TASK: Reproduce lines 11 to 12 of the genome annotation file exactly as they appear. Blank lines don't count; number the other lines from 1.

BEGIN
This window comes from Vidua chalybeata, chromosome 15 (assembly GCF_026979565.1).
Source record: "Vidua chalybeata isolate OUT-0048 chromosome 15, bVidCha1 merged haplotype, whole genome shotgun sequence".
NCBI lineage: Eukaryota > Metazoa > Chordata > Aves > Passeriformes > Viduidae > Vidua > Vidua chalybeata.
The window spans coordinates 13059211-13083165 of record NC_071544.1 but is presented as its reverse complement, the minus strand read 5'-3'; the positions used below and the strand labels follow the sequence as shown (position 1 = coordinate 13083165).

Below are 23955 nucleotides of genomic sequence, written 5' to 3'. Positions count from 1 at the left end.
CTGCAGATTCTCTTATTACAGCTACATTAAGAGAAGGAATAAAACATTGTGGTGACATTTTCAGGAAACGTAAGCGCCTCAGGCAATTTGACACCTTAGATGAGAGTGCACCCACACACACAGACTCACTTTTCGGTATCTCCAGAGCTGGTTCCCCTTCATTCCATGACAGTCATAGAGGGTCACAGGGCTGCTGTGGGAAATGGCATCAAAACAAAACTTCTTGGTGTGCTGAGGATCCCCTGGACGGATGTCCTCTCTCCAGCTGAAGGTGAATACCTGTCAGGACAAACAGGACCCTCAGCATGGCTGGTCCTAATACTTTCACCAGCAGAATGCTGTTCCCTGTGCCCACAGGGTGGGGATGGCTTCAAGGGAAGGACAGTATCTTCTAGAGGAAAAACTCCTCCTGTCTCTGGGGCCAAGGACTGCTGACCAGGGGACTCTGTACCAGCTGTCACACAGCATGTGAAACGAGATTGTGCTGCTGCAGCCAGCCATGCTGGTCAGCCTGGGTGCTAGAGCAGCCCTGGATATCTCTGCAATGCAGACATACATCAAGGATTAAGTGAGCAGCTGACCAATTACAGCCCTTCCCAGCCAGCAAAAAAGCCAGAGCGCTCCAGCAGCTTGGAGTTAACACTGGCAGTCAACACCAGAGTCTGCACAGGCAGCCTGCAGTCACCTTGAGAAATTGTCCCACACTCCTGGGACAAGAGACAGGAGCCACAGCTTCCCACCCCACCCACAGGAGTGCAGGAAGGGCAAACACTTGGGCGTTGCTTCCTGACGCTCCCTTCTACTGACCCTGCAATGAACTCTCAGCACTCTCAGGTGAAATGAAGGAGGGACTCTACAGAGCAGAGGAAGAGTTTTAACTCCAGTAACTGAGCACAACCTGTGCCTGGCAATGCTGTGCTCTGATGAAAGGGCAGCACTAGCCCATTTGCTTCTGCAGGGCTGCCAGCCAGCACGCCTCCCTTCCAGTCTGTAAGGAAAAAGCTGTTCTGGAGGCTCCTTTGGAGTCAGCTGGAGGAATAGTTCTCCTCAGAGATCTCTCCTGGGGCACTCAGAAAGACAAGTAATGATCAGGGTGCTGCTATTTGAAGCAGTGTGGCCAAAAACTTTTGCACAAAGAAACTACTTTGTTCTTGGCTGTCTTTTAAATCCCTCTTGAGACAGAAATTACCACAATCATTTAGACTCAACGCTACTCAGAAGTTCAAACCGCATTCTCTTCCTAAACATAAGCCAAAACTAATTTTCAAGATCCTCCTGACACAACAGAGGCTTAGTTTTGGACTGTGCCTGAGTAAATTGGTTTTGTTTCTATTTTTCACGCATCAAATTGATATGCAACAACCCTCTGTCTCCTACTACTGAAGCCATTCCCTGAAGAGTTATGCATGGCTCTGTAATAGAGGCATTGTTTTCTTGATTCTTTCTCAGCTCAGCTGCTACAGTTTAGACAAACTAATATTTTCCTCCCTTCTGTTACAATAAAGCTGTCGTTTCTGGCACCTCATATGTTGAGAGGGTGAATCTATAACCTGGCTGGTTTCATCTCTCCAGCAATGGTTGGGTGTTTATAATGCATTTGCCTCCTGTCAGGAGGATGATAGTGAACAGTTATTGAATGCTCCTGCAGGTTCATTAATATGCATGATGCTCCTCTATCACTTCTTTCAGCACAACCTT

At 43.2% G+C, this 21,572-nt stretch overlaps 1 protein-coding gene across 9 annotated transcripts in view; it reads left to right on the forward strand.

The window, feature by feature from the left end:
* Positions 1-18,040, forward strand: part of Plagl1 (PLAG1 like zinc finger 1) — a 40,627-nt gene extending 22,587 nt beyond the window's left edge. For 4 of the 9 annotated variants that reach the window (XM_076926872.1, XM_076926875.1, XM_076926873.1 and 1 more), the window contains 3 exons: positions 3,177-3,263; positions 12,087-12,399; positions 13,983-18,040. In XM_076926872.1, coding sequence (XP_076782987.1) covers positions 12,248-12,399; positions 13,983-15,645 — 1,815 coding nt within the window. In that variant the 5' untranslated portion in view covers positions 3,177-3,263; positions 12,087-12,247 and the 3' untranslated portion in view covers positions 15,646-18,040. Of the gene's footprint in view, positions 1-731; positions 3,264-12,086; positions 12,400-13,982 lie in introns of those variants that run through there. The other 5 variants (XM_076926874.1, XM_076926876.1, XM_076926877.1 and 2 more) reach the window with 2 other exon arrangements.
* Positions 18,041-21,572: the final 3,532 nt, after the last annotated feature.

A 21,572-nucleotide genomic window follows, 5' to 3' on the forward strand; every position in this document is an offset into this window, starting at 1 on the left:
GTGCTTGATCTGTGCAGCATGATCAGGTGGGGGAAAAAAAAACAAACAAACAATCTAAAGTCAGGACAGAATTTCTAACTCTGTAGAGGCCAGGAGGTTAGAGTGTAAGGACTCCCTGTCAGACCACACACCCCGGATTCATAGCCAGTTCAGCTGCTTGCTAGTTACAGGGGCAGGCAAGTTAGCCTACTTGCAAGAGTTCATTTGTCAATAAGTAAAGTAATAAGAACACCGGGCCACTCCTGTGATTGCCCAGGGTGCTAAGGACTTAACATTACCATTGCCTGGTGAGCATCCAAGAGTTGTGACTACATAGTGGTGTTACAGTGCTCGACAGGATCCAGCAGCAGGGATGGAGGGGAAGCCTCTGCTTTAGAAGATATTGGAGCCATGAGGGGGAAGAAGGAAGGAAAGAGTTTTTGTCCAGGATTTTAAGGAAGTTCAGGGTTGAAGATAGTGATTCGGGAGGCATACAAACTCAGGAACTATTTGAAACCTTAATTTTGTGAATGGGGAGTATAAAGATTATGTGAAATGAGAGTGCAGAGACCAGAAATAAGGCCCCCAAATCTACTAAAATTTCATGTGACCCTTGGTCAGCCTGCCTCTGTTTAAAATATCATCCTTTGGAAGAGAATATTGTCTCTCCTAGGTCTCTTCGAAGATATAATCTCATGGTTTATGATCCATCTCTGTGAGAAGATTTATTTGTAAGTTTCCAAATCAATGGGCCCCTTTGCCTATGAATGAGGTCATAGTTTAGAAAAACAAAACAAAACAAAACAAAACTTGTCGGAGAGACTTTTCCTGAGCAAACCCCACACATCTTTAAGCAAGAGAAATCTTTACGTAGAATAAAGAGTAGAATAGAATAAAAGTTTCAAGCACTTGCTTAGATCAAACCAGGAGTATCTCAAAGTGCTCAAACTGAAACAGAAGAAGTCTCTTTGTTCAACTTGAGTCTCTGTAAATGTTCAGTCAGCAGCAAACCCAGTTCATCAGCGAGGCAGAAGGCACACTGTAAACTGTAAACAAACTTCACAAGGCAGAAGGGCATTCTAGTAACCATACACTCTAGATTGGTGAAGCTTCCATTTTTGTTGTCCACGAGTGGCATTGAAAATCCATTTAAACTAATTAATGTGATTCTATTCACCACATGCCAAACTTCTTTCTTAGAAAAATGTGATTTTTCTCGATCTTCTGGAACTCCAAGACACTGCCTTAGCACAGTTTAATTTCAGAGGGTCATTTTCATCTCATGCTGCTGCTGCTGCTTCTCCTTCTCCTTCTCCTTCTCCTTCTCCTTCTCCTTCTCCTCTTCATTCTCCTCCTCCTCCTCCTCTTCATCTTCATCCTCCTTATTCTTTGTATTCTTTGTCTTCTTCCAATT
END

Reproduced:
A 21,572-nucleotide genomic window follows, 5' to 3' on the forward strand; every position in this document is an offset into this window, starting at 1 on the left:
GTGCTTGATCTGTGCAGCATGATCAGGTGGGGGAAAAAAAAACAAACAAACAATCTAAAGTCAGGACAGAATTTCTAACTCTGTAGAGGCCAGGAGGTTAGAGTGTAAGGACTCCCTGTCAGACCACACACCCCGGATTCATAGCCAGTTCAGCTGCTTGCTAGTTACAGGGGCAGGCAAGTTAGCCTACTTGCAAGAGTTCATTTGTCAATAAGTAAAGTAATAAGAACACCGGGCCACTCCTGTGATTGCCCAGGGTGCTAAGGACTTAACATTACCATTGCCTGGTGAGCATCCAAGAGTTGTGACTACATAGTGGTGTTACAGTGCTCGACAGGATCCAGCAGCAGGGATGGAGGGGAAGCCTCTGCTTTAGAAGATATTGGAGCCATGAGGGGGAAGAAGGAAGGAAAGAGTTTTTGTCCAGGATTTTAAGGAAGTTCAGGGTTGAAGATAGTGATTCGGGAGGCATACAAACTCAGGAACTATTTGAAACCTTAATTTTGTGAATGGGGAGTATAAAGATTATGTGAAATGAGAGTGCAGAGACCAGAAATAAGGCCCCCAAATCTACTAAAATTTCATGTGACCCTTGGTCAGCCTGCCTCTGTTTAAAATATCATCCTTTGGAAGAGAATATTGTCTCTCCTAGGTCTCTTCGAAGATATAATCTCATGGTTTATGATCCATCTCTGTGAGAAGATTTATTTGTAAGTTTCCAAATCAATGGGCCCCTTTGCCTATGAATGAGGTCATAGTTTAGAAAAACAAAACAAAACAAAACAAAACTTGTCGGAGAGACTTTTCCTGAGCAAACCCCACACATCTTTAAGCAAGAGAAATCTTTACGTAGAATAAAGAGTAGAATAGAATAAAAGTTTCAAGCACTTGCTTAGATCAAACCAGGAGTATCTCAAAGTGCTCAAACTGAAACAGAAGAAGTCTCTTTGTTCAACTTGAGTCTCTGTAAATGTTCAGTCAGCAGCAAACCCAGTTCATCAGCGAGGCAGAAGGCACACTGTAAACTGTAAACAAACTTCACAAGGCAGAAGGGCATTCTAGTAACCATACACTCTAGATTGGTGAAGCTTCCATTTTTGTTGTCCACGAGTGGCATTGAAAATCCATTTAAACTAATTAATGTGATTCTATTCACCACATGCCAAACTTCTTTCTTAGAAAAATGTGATTTTTCTCGATCTTCTGGAACTCCAAGACACTGCCTTAGCACAGTTTAATTTCAGAGGGTCATTTTCATCTCATGCTGCTGCTGCTGCTTCTCCTTCTCCTTCTCCTTCTCCTTCTCCTTCTCCTTCTCCTCTTCATTCTCCTCCTCCTCCTCCTCTTCATCTTCATCCTCCTTATTCTTTGTATTCTTTGTCTTCTTCCAATT